Clevedon Court is located in the attractive seaside town of Clevedon in North Somerset. The manor house was constructed in the 14th century as a prestigious home. Its standout feature is the largely intact medieval great hall with original screens passage. Sir John Clevedon built the property around a 13th century tower, with many structural additions being made to the property by its various owners over the years. The stunningly designed terraced gardens were laid out in the 1700s which incorporated the surrounding medieval earthworks. [Website]
Standing in ruin on a dramatic cliff top setting, Daws Castle at Watchet commanded the landscape during the time of King Alfred to defend against the Vikings. Like the castle, the surrounding cliff top has gradually crumbled over the centuries. As a result, the ramparts have been reduced in size significantly, and would have originally been semi-circular in plan. There may have been a fortress or settlement here from as early as the Iron Age – though what remains of the Anglo-Saxon burgh seen today was built around 878 AD. [Website]
Dunster Gallox Bridge in Dunster, Minehead, is a standing symbol of the Medieval market trade. It was once known as ‘Gallows Bridge’, it was regularly crossed by packhorses carrying fleeces all the way from hills of Exmoor. Believed to have been built in 15th century, it is narrow in design with double arches and stone parapets. It goes across the river Avill and would have been integral to allow access for incoming deliveries of wool and cloth. It was these industries that brought wealth to Dunster as a market town. [Website]
Explore the remains of this 14th century castle which belonged to the controversial Hungerford family for 300 years. Sitting in a scenic river valley in Frome, these ruins have many a chilling story to tell, such as the imprisonment of Lady Elizabeth Hungerford in the ‘South West Tower’. Incredible medieval wall paintings, and the family’s tombs still survive in the old chapel – while artefacts can be found on display within the ‘Priest’s House’. Most chilling is the collection of lead coffins, human in shape, which lay undisturbed in the castle’s crypt. [Website]
The famous site of Glastonbury Tor has a rich history and is visited by both tourists and pagans. The summit showcases the only remaining structural landmark – the iconic 15th century tower. Archaeological excavations have revealed that this building was once part of a medieval church of which there were two on the hilltop. Stunning scenery can be viewed from here. Although today a place of spiritual belief, the Tor has a bloody past. Thomas Cromwell ordered the execution of Abbott Richard Watling which took place here in 1549 AD. [Website]
This monastic building in Meare was built for Glastonbury Abbey sometime around 1330 AD. It was owned by the monks throughout the majority of the Medieval Period, until the dissolution of the monasteries in the 16th century. There was once a fresh water lake nearby, and the house was used as a fish-salting and drying facility, and as an occasional residence for the official overseeing the fishery. There was also a manor house less than 300 metres away, the remains of which are now part of agricultural land owned by Manor Farm. [Website]
The dissolution of the monasteries in 1538 AD had a devastating impact on England’s architecture: the demolished ruins at Muchelney Abbey are a living reminder of this pivotal period. Found in the village of Muchelney on the Somerset Levels, it was once an affluent Benedictine residence. A visit here offers the chance to see the foundations and remains of the old medieval abbey, the ornately decorated cloister walk, and explore the beautiful rooms of a Tudor house. There is also England’s only complete thatched monks’ lavatory to marvel at. [Website]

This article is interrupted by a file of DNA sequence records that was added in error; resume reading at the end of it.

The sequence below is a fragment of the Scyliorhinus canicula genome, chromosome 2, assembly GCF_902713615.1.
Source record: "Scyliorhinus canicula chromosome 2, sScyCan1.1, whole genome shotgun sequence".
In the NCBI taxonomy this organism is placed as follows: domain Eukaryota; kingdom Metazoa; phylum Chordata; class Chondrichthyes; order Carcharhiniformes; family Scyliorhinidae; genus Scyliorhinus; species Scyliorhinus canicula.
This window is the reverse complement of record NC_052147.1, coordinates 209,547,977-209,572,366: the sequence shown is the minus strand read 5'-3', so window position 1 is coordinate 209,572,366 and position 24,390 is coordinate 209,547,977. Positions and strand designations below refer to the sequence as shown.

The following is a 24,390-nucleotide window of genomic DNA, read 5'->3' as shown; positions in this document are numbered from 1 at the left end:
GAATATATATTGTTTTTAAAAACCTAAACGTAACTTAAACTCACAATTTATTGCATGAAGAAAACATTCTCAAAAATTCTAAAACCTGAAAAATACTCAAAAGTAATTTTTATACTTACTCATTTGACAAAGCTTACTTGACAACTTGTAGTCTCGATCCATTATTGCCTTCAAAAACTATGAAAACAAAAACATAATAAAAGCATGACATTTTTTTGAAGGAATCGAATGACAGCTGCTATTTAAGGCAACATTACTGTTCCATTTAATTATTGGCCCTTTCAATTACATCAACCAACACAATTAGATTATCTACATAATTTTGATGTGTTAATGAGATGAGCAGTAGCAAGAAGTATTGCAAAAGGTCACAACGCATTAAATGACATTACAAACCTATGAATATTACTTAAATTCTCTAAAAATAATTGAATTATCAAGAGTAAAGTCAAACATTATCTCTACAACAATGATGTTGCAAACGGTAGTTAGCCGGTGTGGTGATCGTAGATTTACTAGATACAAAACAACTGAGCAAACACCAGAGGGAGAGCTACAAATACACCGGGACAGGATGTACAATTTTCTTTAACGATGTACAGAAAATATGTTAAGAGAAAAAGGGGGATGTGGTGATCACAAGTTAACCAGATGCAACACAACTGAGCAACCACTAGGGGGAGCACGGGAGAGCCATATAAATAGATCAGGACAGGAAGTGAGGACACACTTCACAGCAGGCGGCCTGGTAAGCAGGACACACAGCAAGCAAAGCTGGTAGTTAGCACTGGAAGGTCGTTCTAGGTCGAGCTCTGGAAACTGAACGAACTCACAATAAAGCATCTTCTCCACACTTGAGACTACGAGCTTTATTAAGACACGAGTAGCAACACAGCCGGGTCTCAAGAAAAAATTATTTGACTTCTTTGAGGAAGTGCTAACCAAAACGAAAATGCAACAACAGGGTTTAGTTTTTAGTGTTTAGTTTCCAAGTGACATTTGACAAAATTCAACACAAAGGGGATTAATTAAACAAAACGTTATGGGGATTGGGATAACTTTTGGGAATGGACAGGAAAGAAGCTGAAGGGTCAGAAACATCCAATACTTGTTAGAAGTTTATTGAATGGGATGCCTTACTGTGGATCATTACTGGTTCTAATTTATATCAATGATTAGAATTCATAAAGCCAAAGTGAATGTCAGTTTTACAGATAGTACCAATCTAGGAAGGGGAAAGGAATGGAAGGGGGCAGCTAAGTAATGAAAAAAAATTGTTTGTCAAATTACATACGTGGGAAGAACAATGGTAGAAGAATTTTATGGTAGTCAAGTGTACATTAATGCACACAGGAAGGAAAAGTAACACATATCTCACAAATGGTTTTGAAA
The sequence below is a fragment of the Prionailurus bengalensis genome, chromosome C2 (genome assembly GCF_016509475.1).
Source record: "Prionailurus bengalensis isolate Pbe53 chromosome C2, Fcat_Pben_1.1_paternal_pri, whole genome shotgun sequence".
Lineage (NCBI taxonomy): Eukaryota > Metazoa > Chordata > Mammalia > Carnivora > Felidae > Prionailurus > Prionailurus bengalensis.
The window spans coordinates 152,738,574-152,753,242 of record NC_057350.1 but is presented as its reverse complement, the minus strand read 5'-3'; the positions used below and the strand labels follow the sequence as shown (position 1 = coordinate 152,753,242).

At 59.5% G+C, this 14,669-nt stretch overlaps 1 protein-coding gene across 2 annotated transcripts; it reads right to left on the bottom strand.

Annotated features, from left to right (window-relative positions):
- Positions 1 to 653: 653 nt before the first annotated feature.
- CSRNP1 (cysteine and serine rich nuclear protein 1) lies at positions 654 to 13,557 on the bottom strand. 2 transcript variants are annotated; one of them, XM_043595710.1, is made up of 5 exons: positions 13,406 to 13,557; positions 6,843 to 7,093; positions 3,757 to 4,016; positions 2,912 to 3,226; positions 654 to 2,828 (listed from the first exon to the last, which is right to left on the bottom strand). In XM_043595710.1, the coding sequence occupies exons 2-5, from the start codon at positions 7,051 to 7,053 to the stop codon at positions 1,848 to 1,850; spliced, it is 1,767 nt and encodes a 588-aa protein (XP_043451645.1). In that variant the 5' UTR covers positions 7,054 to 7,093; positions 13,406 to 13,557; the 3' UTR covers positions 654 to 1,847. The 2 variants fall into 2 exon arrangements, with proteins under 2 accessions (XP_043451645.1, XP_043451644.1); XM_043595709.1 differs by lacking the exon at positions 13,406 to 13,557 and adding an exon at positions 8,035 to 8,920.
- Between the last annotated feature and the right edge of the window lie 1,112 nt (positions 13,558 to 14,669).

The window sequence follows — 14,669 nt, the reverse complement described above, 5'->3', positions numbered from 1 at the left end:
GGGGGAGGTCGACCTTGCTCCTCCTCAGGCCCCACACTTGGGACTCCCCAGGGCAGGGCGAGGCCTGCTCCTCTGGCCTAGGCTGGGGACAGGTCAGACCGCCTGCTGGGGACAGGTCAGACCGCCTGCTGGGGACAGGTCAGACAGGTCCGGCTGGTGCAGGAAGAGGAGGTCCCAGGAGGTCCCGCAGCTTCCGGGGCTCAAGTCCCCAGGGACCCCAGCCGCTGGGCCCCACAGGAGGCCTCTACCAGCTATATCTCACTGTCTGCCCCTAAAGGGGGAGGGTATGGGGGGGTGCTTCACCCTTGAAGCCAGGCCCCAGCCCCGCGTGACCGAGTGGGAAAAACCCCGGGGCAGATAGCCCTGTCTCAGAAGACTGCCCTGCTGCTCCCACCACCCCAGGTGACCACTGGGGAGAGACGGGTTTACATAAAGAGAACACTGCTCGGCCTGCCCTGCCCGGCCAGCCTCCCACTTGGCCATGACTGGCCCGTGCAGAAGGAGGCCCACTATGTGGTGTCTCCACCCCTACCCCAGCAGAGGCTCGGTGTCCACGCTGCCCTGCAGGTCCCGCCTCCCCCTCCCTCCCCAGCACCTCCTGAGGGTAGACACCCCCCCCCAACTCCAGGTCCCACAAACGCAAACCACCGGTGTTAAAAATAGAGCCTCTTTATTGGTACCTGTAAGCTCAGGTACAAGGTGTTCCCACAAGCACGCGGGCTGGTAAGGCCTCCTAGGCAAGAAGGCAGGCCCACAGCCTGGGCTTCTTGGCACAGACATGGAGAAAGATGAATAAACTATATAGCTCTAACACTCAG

The impressive moated Nunney Castle was built sometime around 1370 AD. Located in the historic town of Frome, the defences were built by a knight from the area called Sir John de la Mare. Now a ruin, the castle’s structural layout consisted of a tower with a conical-roofed turret at each of its four corners. There would also have been a courtyard originally. Nunney Castle was modernised in the 16th century but suffered significant damage during the English civil war. Remarkably, much of the main structure still survives. Photograph © David Hansford [Website]
Tarr Steps is the local name for a Medieval clapper bridge in Exmoor Nation Park, western Somerset. At around 54 metres in length this is the longest surviving bridge of its kind. And some even suggest it is the oldest. The bridge is in an area known as the Tarr Steps Woodland, known for its abundance of plant life and small animals. It is also a favourite spot to visit in spring when the bluebells cover the floor of the woods. [Read More]
This ornate building in Glastonbury was built in the 15th century. Originally designed as a merchant’s house – it is thought to have been used as the courtroom for Glastonbury Abbey. The house’s features illustrate a transition from medieval architecture, with an early Tudor-style façade and interior panelling. Today, the site is home to the Glastonbury Lake Village Museum and tourist information centre. Important archaeological finds recovered from the 2000 year old Iron Age Celtic settlement at Glastonbury can be found on display here. [Website]
This charming early Tudor building in Axebridge, with its timber frame and jettied façade is owned by the National Trust [Website]. Built around 1500 AD, it was originally the house of a wool merchant. Today, it is home to a local museum run by the Axbridge and District Museum Trust. Inside are local collections spanning from prehistory, through to Roman, and Saxon times and beyond. There are also intimately themed exhibitions including a room which transports visitors to experience life as a resident civilian during WWII. [Museum website]